A practical test being performed during the 2015 ESTEC Open Day of the navigation camera planned to guide ESA’s proposed Hera mission around its double-asteroid target, Didymos.
Many of the thousands of visitors to ESA’s technical heart in Noordwijk, the Netherlands on Sunday 4 October were able to see the simulation for themselves, set up by the Agency’s Guidance, Navigation and Control section.
The red robotic arm seen left held the camera and moved it smoothly through three dimensions next to a spinning model of the Didymos asteroid system, destination of the Agency’s candidate Hera mission. The experiment was performed in partnership with ESA’s Automation and Robotics section, supplying the COMAU robotic arm.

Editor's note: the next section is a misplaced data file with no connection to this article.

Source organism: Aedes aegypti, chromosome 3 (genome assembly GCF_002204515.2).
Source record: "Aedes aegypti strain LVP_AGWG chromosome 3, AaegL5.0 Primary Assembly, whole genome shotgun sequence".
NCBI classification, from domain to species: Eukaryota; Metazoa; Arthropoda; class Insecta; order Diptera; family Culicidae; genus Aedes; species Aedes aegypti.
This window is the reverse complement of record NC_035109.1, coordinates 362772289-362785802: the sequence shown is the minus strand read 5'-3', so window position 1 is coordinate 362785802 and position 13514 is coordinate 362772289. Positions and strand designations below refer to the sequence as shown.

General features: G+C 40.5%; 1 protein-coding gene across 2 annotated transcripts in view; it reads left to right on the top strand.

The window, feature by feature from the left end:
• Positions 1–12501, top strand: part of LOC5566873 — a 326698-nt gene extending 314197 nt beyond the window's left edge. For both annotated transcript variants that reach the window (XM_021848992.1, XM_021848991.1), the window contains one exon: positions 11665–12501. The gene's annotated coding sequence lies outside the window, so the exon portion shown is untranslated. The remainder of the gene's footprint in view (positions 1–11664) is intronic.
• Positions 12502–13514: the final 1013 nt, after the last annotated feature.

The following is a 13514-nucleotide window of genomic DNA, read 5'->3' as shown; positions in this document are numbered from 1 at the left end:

The screen in the foreground depicted the camera’s eye view as it gradually came closer to the main asteroid.
Hera is the European contribution to an international double-spacecraft mission. NASA will first perform a kinetic impact on the smaller of the two bodies, called Didymoon, then Hera will follow-up with a detailed post-impact survey that will turn this grand-scale experiment into a well-understood and repeatable planetary defence technique.
Hera, a further optimisation of ESA’s earlier Asteroid Impact Mission, is currently in Phase B1 of mission development in preparation of the Agency’s Council of Ministers at European Level in late 2019.